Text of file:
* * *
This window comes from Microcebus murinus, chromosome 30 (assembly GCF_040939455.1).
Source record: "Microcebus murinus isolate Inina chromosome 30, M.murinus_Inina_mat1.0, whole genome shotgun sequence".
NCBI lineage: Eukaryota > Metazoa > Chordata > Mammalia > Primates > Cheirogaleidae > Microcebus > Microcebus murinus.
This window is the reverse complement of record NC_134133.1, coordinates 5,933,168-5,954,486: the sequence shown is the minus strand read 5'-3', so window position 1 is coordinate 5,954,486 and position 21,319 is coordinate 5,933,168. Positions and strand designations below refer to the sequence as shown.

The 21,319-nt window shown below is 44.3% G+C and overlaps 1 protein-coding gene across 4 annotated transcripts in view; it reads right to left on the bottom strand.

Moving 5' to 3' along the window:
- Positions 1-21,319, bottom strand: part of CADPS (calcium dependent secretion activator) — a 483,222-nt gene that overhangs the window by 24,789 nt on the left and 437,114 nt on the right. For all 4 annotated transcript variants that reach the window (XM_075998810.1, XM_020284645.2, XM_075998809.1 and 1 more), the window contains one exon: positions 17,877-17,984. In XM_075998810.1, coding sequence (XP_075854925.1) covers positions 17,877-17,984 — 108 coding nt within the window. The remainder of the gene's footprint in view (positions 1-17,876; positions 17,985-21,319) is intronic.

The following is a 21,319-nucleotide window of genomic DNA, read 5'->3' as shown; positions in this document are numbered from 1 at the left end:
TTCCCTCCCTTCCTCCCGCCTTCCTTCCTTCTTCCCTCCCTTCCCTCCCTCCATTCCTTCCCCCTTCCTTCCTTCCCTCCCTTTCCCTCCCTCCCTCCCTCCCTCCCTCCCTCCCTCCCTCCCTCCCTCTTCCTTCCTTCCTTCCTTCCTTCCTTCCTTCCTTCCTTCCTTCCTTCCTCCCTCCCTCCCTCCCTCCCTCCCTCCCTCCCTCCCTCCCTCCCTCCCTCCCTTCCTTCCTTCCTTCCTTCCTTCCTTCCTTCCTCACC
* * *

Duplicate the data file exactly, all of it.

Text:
This window comes from Microcebus murinus, chromosome 30 (assembly GCF_040939455.1).
Source record: "Microcebus murinus isolate Inina chromosome 30, M.murinus_Inina_mat1.0, whole genome shotgun sequence".
NCBI lineage: Eukaryota > Metazoa > Chordata > Mammalia > Primates > Cheirogaleidae > Microcebus > Microcebus murinus.
This window is the reverse complement of record NC_134133.1, coordinates 5,933,168-5,954,486: the sequence shown is the minus strand read 5'-3', so window position 1 is coordinate 5,954,486 and position 21,319 is coordinate 5,933,168. Positions and strand designations below refer to the sequence as shown.

The 21,319-nt window shown below is 44.3% G+C and overlaps 1 protein-coding gene across 4 annotated transcripts in view; it reads right to left on the bottom strand.

Moving 5' to 3' along the window:
- Positions 1-21,319, bottom strand: part of CADPS (calcium dependent secretion activator) — a 483,222-nt gene that overhangs the window by 24,789 nt on the left and 437,114 nt on the right. For all 4 annotated transcript variants that reach the window (XM_075998810.1, XM_020284645.2, XM_075998809.1 and 1 more), the window contains one exon: positions 17,877-17,984. In XM_075998810.1, coding sequence (XP_075854925.1) covers positions 17,877-17,984 — 108 coding nt within the window. The remainder of the gene's footprint in view (positions 1-17,876; positions 17,985-21,319) is intronic.

The following is a 21,319-nucleotide window of genomic DNA, read 5'->3' as shown; positions in this document are numbered from 1 at the left end:
TTCCCTCCCTTCCTCCCGCCTTCCTTCCTTCTTCCCTCCCTTCCCTCCCTCCATTCCTTCCCCCTTCCTTCCTTCCCTCCCTTTCCCTCCCTCCCTCCCTCCCTCCCTCCCTCCCTCCCTCCCTCCCTCTTCCTTCCTTCCTTCCTTCCTTCCTTCCTTCCTTCCTTCCTTCCTTCCTCCCTCCCTCCCTCCCTCCCTCCCTCCCTCCCTCCCTCCCTCCCTCCCTCCCTTCCTTCCTTCCTTCCTTCCTTCCTTCCTTCCTCACC